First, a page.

Beautiful and charismatic, young actress Dominique Dunne was a strong contender for future stardom, but fate cut her life short. Think of the roles that she might have played if she had not been murdered?
1959 was an excellent year for Cadillacs and bongos. On November 23, 1959, Dominique was born into a notable literary American family. Dominique grew up to become an actress, eventually playing "Dana Freeling" in the science fiction movie "Poltergeist."
An adult young woman, Dominique fell in love with John David Sweeney, a noted Los Angeles chef at trendy restaurant Ma Maison. They moved in together for a time. However, the relationship became abusive for Dominique and she broke it off.
"He's not in love with me, Dad.
He's obsessed with me. It's driving me crazy."
- Dominque to her father Dominick
On the night of October 30, 1982, Sweeney arrived at their formerly shared residence and pleaded with her to take him back. When she refused, he strangled her for 4 to 5 minutes, until she lapsed into a coma. He thought she was dead and left her lying in her driveway.
When the telephone in my New York apartment woke me at five o'clock in the morning on October 31, 1982, I sensed as I reached for the receiver that disaster loomed. Det. Harold Johnston of the Los Angeles Homicide Bureau told me that my twenty-two-year-old daughter, Dominique, was near death at Cedars-Sinai Medical Center. I asked him if he had notified my wife. He said he was calling from her home. Lenny got on the phone and said, "I need you."
"What happened?" I asked, afraid to hear.
"Sweeney," she answered.
"I'll be on the first plane."
- Dominick Dunne, father
Five days later on November 4, 1982, Dominque was removed from life support and died. She was buried at Westwood Memorial Park in Los Angeles, California.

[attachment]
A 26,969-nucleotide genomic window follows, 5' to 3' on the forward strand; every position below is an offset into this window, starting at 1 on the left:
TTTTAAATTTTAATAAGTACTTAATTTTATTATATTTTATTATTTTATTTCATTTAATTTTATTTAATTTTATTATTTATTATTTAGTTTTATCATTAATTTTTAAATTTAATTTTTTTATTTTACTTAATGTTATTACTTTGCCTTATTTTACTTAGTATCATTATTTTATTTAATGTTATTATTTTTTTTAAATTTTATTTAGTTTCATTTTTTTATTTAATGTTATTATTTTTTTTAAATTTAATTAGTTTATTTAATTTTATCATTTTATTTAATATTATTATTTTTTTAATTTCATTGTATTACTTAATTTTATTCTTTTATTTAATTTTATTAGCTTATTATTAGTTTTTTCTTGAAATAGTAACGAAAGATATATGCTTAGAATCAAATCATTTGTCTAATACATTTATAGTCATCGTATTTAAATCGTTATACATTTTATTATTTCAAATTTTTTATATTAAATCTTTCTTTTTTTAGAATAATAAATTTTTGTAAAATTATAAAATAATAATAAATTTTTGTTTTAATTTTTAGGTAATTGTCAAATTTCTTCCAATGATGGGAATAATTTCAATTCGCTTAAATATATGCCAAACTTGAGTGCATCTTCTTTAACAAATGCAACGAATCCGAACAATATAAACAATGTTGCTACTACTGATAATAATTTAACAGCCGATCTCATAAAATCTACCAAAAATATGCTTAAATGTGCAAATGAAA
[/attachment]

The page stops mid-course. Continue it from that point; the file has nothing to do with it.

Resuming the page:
In 1983, Sweeney was convicted of voluntary manslaughter and sentenced to 6 1/2 years. After serving a little more than half of his sentence, he was released. His sentence remains controversial to this day.
Letter from Dominque to Sweeney
"Selfishness works both ways, you are just as selfish as I am. We have to be two individuals to work as a couple. I am not permitted to do enough things on my own. Why must you be a part of everything I do? Why do you want to come to my riding lessons and my acting classes? Why are you jealous of every scene partner I have? [...]
Why must I recount word for word everything I spoke to Dr. Black about? Why must I talk about every audition when you know it is bad luck for me? Why do we have discussions at 3:00 A.M. all the time, instead of during the day? [...]
Why must you know the name of every person I come into contact with? You go crazy over my rehearsals. You insist on going to work with me when I have told you it makes me nervous. Your paranoia is overboard..... You do not love me. You are obsessed with me. The person you think you love is not me at all. It is someone you have made up in your head. I’m the person who makes you angry, who you fight with sometimes. I think we only fight when images of me fade away and you are faced with the real me. That’s why arguments erupt out of nowhere. [...]
The whole thing has made me realize how scared I am of you, and I don’t mean just physically. I’m afraid of the next time you are going to have another mood swing... When we are good, we are great. But when we are bad, we are horrendous. The bad outweighs the good."
Again, think of the roles she might have played?